The NBA is naming a new social justice award after basketball legend and longtime activist Kareem Abdul-Jabbar, the league announced Thursday. The Kareem Abdul-Jabbar Social Justice Award will recognize a current NBA player for pursuing social justice and upholding the league's "values of equality, respect and inclusion."
Each team will nominate one player and a selection committee led by Abdul-Jabbar will meet once a year to choose five finalists, the league said. The winner will pick an organization to receive a $100,000 contribution and the other four will choose an organization to receive $25,000. The inaugural winner and finalists will be announced later this year.
Abdul-Jabbar, a six-time NBA champion and Hall of Famer, is well-known for his social justice work over the years. In a statement, Commissioner Adam Silver said Abdul-Jabar "devoted much of his life to advocating for equality and social justice."
In an interview on "CBS This Morning," Abdul-Jabbar spoke about the award's significance. "I think this award will enable various guys on various teams to start thinking about what they can do to help things in their community," he said. "They can become activists, people who are leaders in their community."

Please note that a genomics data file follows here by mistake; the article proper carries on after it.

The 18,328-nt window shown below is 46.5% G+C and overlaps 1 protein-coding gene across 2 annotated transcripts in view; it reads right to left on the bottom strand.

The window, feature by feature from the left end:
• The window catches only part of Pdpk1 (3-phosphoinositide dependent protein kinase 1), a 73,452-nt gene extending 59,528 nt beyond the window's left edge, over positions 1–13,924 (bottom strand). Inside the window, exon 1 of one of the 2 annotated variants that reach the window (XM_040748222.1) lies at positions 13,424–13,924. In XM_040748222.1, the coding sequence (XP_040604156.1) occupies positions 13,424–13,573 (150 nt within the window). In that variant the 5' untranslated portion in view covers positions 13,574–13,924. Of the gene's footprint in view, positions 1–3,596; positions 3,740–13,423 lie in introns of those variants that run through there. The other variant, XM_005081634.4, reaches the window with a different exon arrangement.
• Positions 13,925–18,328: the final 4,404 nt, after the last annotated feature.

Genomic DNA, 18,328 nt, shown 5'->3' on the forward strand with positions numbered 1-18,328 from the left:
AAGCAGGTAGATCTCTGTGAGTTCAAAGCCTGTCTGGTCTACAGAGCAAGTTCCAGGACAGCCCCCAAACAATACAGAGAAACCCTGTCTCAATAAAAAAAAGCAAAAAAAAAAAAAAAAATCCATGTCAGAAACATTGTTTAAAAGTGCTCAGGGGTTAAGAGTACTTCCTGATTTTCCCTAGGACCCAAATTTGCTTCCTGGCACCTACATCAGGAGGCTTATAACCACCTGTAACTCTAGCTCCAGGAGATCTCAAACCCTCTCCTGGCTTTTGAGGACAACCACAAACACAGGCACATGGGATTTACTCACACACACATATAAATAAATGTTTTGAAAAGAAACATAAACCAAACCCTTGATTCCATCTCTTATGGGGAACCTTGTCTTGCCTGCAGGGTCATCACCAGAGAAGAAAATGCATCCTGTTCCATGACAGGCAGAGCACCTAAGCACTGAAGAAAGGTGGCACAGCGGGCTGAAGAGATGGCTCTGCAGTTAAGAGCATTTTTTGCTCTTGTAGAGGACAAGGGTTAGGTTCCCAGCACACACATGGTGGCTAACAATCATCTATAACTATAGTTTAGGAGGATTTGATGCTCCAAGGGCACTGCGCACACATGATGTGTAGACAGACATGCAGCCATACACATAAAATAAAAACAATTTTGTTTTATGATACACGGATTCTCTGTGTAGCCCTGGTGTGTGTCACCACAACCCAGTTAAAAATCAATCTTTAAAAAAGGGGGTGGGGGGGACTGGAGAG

The NBA legend reflected on other trailblazers in sports that have come before him. "Bill Russell comes to mind immediately because I played basketball and I followed his career," Abdul-Jabbar said. "Muhammad Ali was a friend of mine and his example helped me early on when I was in high school — there was someone that I admired and who made me proud to be a Black American."
Abdul-Jabbar protested joining the draft for the Vietnam War and in 1968, as a 20-year-old, declined to play for Team USA in the Olympics. "The president of the Olympic Committee, Avery Brundage, is the same guy who had refused to let Jewish athletes compete in the 1936 Olympics because he didn't want to annoy Hitler," he said. "That was somebody who I just couldn't cooperate with him."
The 1968 Olympics famously featured sprinters Tommie Smith and John Carlos raising their fists during their medal ceremony to protest racism and injustice against Black Americans. "I was glad that somebody represented that aspect of how Black Americans felt about the Olympics," Abdul-Jabbar said.
For him, it's important for athletes to use their voice, such as former NFL quarterback Colin Kaepernick and Los Angeles Lakers superstar LeBron James.
"Without somebody providing leadership, we're not gonna have any change," he said. "We won't be able to realize the necessary changes if people don't get out there to bring out the issues and show some leadership."
"We all have a right to express our opinions and in our community, in the Black community, we have a duty to deal with issues that bother us because there's been a lot of injustice in our country that's been perpetrated against people of color."